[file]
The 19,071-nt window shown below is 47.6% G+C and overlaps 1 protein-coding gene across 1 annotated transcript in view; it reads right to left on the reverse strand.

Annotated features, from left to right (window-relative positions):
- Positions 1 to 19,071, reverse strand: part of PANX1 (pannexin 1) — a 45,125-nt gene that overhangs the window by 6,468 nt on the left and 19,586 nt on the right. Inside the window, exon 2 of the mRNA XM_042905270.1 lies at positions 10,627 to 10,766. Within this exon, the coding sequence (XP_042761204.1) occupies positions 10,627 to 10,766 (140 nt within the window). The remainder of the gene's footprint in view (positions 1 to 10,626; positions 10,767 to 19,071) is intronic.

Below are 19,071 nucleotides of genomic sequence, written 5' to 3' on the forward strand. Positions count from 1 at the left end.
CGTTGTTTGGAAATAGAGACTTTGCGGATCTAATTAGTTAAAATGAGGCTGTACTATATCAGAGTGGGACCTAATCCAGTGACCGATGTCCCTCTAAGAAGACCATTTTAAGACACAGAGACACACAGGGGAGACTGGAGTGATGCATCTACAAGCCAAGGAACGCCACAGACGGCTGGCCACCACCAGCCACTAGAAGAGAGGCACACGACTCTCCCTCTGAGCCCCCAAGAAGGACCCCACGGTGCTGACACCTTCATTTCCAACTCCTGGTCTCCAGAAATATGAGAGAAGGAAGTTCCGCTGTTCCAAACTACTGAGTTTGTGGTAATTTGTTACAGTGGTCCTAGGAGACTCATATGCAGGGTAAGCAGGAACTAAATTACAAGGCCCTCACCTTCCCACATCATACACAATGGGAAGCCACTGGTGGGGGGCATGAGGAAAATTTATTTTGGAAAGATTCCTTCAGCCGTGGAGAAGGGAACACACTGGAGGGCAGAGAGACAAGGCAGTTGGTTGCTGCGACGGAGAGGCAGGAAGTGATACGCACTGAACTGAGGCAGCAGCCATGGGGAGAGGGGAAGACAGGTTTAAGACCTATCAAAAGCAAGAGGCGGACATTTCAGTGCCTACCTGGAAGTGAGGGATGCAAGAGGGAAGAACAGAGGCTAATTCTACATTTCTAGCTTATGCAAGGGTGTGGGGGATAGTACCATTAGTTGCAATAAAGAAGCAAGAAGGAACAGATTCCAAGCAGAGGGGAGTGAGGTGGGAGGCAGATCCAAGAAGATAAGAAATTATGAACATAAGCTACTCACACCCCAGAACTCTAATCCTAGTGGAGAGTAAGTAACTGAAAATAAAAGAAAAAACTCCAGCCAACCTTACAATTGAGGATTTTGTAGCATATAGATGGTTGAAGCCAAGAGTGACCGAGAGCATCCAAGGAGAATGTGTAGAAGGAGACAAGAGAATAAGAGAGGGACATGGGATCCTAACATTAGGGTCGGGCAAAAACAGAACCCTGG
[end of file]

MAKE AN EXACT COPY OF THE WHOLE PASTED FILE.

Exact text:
The 19,071-nt window shown below is 47.6% G+C and overlaps 1 protein-coding gene across 1 annotated transcript in view; it reads right to left on the reverse strand.

Annotated features, from left to right (window-relative positions):
- Positions 1 to 19,071, reverse strand: part of PANX1 (pannexin 1) — a 45,125-nt gene that overhangs the window by 6,468 nt on the left and 19,586 nt on the right. Inside the window, exon 2 of the mRNA XM_042905270.1 lies at positions 10,627 to 10,766. Within this exon, the coding sequence (XP_042761204.1) occupies positions 10,627 to 10,766 (140 nt within the window). The remainder of the gene's footprint in view (positions 1 to 10,626; positions 10,767 to 19,071) is intronic.

Below are 19,071 nucleotides of genomic sequence, written 5' to 3' on the forward strand. Positions count from 1 at the left end.
CGTTGTTTGGAAATAGAGACTTTGCGGATCTAATTAGTTAAAATGAGGCTGTACTATATCAGAGTGGGACCTAATCCAGTGACCGATGTCCCTCTAAGAAGACCATTTTAAGACACAGAGACACACAGGGGAGACTGGAGTGATGCATCTACAAGCCAAGGAACGCCACAGACGGCTGGCCACCACCAGCCACTAGAAGAGAGGCACACGACTCTCCCTCTGAGCCCCCAAGAAGGACCCCACGGTGCTGACACCTTCATTTCCAACTCCTGGTCTCCAGAAATATGAGAGAAGGAAGTTCCGCTGTTCCAAACTACTGAGTTTGTGGTAATTTGTTACAGTGGTCCTAGGAGACTCATATGCAGGGTAAGCAGGAACTAAATTACAAGGCCCTCACCTTCCCACATCATACACAATGGGAAGCCACTGGTGGGGGGCATGAGGAAAATTTATTTTGGAAAGATTCCTTCAGCCGTGGAGAAGGGAACACACTGGAGGGCAGAGAGACAAGGCAGTTGGTTGCTGCGACGGAGAGGCAGGAAGTGATACGCACTGAACTGAGGCAGCAGCCATGGGGAGAGGGGAAGACAGGTTTAAGACCTATCAAAAGCAAGAGGCGGACATTTCAGTGCCTACCTGGAAGTGAGGGATGCAAGAGGGAAGAACAGAGGCTAATTCTACATTTCTAGCTTATGCAAGGGTGTGGGGGATAGTACCATTAGTTGCAATAAAGAAGCAAGAAGGAACAGATTCCAAGCAGAGGGGAGTGAGGTGGGAGGCAGATCCAAGAAGATAAGAAATTATGAACATAAGCTACTCACACCCCAGAACTCTAATCCTAGTGGAGAGTAAGTAACTGAAAATAAAAGAAAAAACTCCAGCCAACCTTACAATTGAGGATTTTGTAGCATATAGATGGTTGAAGCCAAGAGTGACCGAGAGCATCCAAGGAGAATGTGTAGAAGGAGACAAGAGAATAAGAGAGGGACATGGGATCCTAACATTAGGGTCGGGCAAAAACAGAACCCTGG